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The Criminal Justice System Must Better Protect Prisoners’ Health And Rights Amid Lockdowns

criminal justice system

The pandemic has undermined criminally charged people’s right to a speedy trial, unleashing a myriad of other problems in the criminal justice system.


Most states are slowly but surely reopening their economies by lifting restrictions on retail and restaurant shutdowns. One thing that hasn’t been able to stop during the coronavirus pandemic is the criminal justice system, which has tried embracing technology for virtual court proceedings. Florida has even decided to try remote jury trials for civil cases. But not every state has figured this out — and the safe reopening of the courts is pertinent. At minimum, courts should be embracing technology to ensure justice isn’t temporarily delayed. In the meantime, people’s safety and constitutional rights are at stake.

The pandemic has undermined criminally charged people’s Sixth Amendment right to a speedy trial, which unleashes a myriad of other problems outlined below. Many courts have done their best to move to virtual formats, but it’s far from a perfect solution. One Missoula judge had to vacate 40 trials, with predictions that none will go forward until at least July, and immigration courts have more than 1 million backlogged cases. Meanwhile, defendants suffer and await their fate, sometimes behind bars if they can’t afford to pay bail.

The American criminal justice system no longer looks merely to punish people for their crimes. In the recent reform era, with the rehabilitation mantra rather than retribution 100 percent of the time, many courts and prosecutors try their best to get defendants the help they need rather than just throwing them in a cage.

If a person is caught on a first offense for possession of drugs or petty theft, for example, a good prosecutor would likely recommend a rehabilitation program and probation rather than jail time. The idea is to use the sentencing period as a time to help them reform to lower the chances of recidivism down the road, and in turn save taxpayer dollars. In the words of conservative-leaning Utah County District Attorney David Leavitt, this new way of addressing defendants with compassion rather than traditional harsh penalties is “redemptive justice.”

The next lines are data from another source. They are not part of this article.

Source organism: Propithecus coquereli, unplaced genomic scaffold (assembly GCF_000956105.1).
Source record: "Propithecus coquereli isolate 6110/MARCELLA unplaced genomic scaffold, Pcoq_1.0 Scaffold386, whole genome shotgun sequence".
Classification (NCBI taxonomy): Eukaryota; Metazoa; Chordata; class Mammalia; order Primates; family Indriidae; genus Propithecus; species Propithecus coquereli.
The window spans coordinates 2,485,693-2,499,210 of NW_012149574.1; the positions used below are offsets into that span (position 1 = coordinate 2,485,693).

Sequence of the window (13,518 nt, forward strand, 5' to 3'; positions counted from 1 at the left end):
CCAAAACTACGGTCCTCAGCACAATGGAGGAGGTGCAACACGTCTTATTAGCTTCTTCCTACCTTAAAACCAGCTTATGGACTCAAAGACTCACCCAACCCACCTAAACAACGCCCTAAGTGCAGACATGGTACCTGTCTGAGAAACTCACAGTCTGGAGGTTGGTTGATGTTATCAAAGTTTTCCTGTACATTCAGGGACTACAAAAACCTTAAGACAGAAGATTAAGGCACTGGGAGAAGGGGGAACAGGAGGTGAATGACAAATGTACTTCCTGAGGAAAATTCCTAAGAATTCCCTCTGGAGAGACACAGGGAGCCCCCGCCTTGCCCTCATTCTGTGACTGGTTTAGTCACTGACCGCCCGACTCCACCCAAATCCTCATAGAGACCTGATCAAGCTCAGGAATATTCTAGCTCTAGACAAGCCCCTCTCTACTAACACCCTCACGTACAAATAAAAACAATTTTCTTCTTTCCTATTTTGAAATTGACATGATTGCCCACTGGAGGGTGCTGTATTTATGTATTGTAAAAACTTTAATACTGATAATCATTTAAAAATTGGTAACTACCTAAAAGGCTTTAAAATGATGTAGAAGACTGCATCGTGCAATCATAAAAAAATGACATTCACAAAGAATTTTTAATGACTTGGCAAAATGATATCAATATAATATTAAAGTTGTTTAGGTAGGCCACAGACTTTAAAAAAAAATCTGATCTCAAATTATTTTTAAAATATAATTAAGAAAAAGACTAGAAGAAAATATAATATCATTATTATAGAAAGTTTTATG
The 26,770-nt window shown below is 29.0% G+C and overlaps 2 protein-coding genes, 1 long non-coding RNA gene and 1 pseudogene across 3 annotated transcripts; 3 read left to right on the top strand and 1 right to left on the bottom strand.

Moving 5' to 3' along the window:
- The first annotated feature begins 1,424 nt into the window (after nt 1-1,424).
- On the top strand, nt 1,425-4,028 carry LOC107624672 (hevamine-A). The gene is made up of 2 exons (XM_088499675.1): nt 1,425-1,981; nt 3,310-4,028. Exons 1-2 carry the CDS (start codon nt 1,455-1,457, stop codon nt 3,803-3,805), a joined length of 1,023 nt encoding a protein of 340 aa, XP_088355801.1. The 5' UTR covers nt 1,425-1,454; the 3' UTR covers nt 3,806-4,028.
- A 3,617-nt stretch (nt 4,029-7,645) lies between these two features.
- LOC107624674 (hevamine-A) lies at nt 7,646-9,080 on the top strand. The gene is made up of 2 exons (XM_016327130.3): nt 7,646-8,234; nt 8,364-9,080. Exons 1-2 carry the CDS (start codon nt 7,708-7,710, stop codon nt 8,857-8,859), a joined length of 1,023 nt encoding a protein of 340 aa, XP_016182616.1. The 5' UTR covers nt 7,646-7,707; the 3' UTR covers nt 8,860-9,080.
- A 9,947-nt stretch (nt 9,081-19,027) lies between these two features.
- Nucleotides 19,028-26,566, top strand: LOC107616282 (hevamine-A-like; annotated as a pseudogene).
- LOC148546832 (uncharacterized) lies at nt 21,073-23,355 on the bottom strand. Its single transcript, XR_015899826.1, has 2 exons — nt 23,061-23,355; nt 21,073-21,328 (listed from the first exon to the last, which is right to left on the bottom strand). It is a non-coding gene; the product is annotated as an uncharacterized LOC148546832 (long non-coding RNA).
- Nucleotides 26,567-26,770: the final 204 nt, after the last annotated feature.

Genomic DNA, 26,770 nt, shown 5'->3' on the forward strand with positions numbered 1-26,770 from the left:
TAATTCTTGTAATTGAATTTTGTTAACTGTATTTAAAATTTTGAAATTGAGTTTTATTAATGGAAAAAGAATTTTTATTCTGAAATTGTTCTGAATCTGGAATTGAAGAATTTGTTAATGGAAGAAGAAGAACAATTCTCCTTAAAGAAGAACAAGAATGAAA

However, the COVID-19 court shutdowns and state regulations are throwing a major wrench in this plan.

Consider a person pulled over for drunk driving. It turns out, they’re a struggling alcoholic who doesn’t have motivation or family members to ensure they get the help they need to start the recovery process. The police intervened when they caught the person driving under the influence, but now it’s up to the courts to lead them to a rehabilitation program and monitor them to ensure they stay off the road and on a path to sobriety. With delayed sentencing, this person might not get this help for months.

While the criminal course of action isn’t necessarily ideal because of the repercussions that come with having a record, it could save their life and the lives of others on the road later.

For those already sentenced and on their way out of the prison system, the regular schedule of therapeutic meetings, such as Alcoholics Anonymous or anger-management classes, provides structure and regularity that mimics prison life and helps with societal reentry. In-person check-ups with probation or parole officers maintain accountability. But with courts closed all across the country, and social distancing disrupting in-person visits and group therapy, those involved with the criminal justice system are especially at risk of having their lives fall apart due to the pandemic.

But what if a person gets stuck in jail on bail they can’t afford? Pretrial detainees who have been charged but not yet convicted of a crime make up roughly 70 percent of America’s jail population. For some, this could quite literally be a death sentence.

The pandemic has quickly crept into the nation’s incarceration facilities, with at least 25,239 people in prison having tested COVID-19 positive. Jails are more difficult to track because of the constant in and out inherent with pretrial detainees. We do know, however, that both jails and prisons can’t reasonably distance people socially, yet many inmates still don’t have access to basic sanitary items such as masks and soap.

Keeping people out of prisons and jails is essential for the health and wellbeing of inmates and surrounding communities. In Texas, for example, seven prison employees have already died because of COVID-19.

When making release decisions for people who may not need to be detained prior to their trial, judges must be prudent. The New York Post reported at least 50 of the 1,500 inmates released from jail due to COVID-19 fears have landed themselves back behind bars after committing crimes.

For the sake of a huge swath of society — those awaiting trials or currently incarcerated, communities surrounding jails and prisons, and those reentering society — courts must either quickly adapt to using technology for proceedings, or begin opening up with health and safety precautions. If they don’t, the individual and societal impacts will continue to intensify and will soon snowball out of control.